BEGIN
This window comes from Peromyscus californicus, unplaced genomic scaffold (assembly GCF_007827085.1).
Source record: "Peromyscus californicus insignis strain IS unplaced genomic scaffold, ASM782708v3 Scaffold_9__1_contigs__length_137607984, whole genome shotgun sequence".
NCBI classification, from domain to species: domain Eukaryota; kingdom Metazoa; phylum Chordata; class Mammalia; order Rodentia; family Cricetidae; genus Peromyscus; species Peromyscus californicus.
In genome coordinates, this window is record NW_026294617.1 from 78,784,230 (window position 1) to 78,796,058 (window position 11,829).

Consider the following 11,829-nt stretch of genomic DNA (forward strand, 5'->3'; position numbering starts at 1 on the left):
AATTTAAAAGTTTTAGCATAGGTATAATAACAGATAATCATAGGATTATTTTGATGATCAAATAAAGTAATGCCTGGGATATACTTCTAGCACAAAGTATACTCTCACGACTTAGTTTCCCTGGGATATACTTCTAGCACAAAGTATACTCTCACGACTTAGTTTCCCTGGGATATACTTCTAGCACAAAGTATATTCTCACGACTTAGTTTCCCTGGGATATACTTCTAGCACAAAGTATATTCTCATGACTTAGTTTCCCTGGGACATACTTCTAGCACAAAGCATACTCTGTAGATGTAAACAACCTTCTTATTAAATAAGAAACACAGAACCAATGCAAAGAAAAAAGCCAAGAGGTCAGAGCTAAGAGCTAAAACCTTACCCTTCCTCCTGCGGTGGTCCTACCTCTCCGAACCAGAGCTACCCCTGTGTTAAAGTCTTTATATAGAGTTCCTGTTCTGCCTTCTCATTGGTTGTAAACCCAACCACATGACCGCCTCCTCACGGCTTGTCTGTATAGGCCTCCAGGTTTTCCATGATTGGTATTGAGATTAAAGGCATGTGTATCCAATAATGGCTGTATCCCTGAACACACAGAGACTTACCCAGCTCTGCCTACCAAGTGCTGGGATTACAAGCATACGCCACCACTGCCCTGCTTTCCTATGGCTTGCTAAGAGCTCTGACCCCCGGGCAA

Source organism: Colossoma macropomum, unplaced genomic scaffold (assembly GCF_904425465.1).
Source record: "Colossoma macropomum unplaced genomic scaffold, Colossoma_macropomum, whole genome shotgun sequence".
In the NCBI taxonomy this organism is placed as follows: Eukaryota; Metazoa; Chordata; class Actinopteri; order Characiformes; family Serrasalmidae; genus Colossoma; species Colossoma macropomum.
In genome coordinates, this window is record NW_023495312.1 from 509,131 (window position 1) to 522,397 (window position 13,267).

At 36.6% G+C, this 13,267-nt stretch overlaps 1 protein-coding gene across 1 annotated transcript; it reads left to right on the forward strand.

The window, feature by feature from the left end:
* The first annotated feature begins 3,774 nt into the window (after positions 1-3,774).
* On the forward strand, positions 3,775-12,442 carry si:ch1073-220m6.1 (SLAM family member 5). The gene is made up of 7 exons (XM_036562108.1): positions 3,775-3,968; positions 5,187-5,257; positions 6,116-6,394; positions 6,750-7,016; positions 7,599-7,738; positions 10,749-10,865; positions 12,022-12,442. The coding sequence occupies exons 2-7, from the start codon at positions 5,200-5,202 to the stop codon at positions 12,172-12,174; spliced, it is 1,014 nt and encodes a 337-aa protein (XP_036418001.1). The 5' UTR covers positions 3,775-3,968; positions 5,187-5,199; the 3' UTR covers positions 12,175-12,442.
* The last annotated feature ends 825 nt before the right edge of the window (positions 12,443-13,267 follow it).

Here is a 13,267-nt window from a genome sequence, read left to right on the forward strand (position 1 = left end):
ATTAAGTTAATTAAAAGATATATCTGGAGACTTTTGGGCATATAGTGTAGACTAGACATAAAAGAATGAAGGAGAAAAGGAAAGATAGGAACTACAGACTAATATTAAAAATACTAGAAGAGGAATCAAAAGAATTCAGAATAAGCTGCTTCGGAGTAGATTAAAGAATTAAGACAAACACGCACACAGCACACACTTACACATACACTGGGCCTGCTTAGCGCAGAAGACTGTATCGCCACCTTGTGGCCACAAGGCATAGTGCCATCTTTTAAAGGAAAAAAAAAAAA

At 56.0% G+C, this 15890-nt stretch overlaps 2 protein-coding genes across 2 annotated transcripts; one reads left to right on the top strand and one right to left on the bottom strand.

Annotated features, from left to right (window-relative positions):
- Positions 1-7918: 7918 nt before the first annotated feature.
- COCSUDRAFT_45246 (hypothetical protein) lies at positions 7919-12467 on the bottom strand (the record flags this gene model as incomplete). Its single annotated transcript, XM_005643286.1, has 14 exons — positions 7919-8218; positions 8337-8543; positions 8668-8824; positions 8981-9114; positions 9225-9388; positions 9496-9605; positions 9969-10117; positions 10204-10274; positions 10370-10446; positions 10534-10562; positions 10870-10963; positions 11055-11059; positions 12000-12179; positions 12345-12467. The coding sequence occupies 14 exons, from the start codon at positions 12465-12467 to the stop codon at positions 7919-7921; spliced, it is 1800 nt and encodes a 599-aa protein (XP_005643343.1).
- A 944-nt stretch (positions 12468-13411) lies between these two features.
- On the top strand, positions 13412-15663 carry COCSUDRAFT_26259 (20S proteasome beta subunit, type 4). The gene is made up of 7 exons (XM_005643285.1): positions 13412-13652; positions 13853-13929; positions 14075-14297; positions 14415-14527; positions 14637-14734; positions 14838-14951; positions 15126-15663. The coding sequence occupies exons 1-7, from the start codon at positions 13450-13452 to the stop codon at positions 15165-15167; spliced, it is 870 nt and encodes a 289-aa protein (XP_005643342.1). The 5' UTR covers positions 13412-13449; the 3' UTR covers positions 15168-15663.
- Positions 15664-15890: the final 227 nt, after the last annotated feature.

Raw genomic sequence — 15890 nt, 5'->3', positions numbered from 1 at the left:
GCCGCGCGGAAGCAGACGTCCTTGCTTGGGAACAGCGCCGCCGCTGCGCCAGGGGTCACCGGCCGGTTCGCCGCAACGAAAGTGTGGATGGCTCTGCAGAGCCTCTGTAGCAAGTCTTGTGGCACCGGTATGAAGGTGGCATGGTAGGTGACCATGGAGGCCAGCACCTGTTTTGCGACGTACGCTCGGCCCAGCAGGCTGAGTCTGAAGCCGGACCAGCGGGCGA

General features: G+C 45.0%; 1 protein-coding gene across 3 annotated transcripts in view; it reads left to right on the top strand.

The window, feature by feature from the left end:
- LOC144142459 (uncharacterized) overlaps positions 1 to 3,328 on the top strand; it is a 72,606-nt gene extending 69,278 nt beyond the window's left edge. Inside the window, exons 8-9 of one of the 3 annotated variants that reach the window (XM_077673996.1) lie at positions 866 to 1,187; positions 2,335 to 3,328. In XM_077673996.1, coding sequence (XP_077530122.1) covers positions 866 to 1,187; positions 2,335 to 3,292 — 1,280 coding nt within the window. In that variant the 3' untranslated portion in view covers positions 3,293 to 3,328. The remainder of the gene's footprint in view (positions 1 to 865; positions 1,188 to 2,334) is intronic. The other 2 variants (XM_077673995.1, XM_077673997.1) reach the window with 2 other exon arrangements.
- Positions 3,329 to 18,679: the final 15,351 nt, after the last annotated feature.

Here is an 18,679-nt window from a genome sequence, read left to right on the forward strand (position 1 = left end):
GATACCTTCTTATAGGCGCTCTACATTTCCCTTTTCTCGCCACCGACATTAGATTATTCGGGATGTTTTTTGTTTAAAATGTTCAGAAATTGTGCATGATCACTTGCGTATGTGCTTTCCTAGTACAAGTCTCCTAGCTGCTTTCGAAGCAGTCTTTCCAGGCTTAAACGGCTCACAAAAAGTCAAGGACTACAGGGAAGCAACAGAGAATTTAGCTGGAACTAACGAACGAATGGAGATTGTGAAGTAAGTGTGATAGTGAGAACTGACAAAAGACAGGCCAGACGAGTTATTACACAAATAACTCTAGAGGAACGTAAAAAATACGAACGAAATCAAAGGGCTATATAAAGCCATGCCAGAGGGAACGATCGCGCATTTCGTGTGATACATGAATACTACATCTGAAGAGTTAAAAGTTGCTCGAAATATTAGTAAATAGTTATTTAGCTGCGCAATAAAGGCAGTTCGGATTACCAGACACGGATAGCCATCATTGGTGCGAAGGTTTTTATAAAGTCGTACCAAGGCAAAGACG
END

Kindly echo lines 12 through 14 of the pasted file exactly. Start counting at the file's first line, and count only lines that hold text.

The window, feature by feature from the left end:
* The first annotated feature begins 3,774 nt into the window (after positions 1-3,774).
* On the forward strand, positions 3,775-12,442 carry si:ch1073-220m6.1 (SLAM family member 5). The gene is made up of 7 exons (XM_036562108.1): positions 3,775-3,968; positions 5,187-5,257; positions 6,116-6,394; positions 6,750-7,016; positions 7,599-7,738; positions 10,749-10,865; positions 12,022-12,442. The coding sequence occupies exons 2-7, from the start codon at positions 5,200-5,202 to the stop codon at positions 12,172-12,174; spliced, it is 1,014 nt and encodes a 337-aa protein (XP_036418001.1). The 5' UTR covers positions 3,775-3,968; positions 5,187-5,199; the 3' UTR covers positions 12,175-12,442.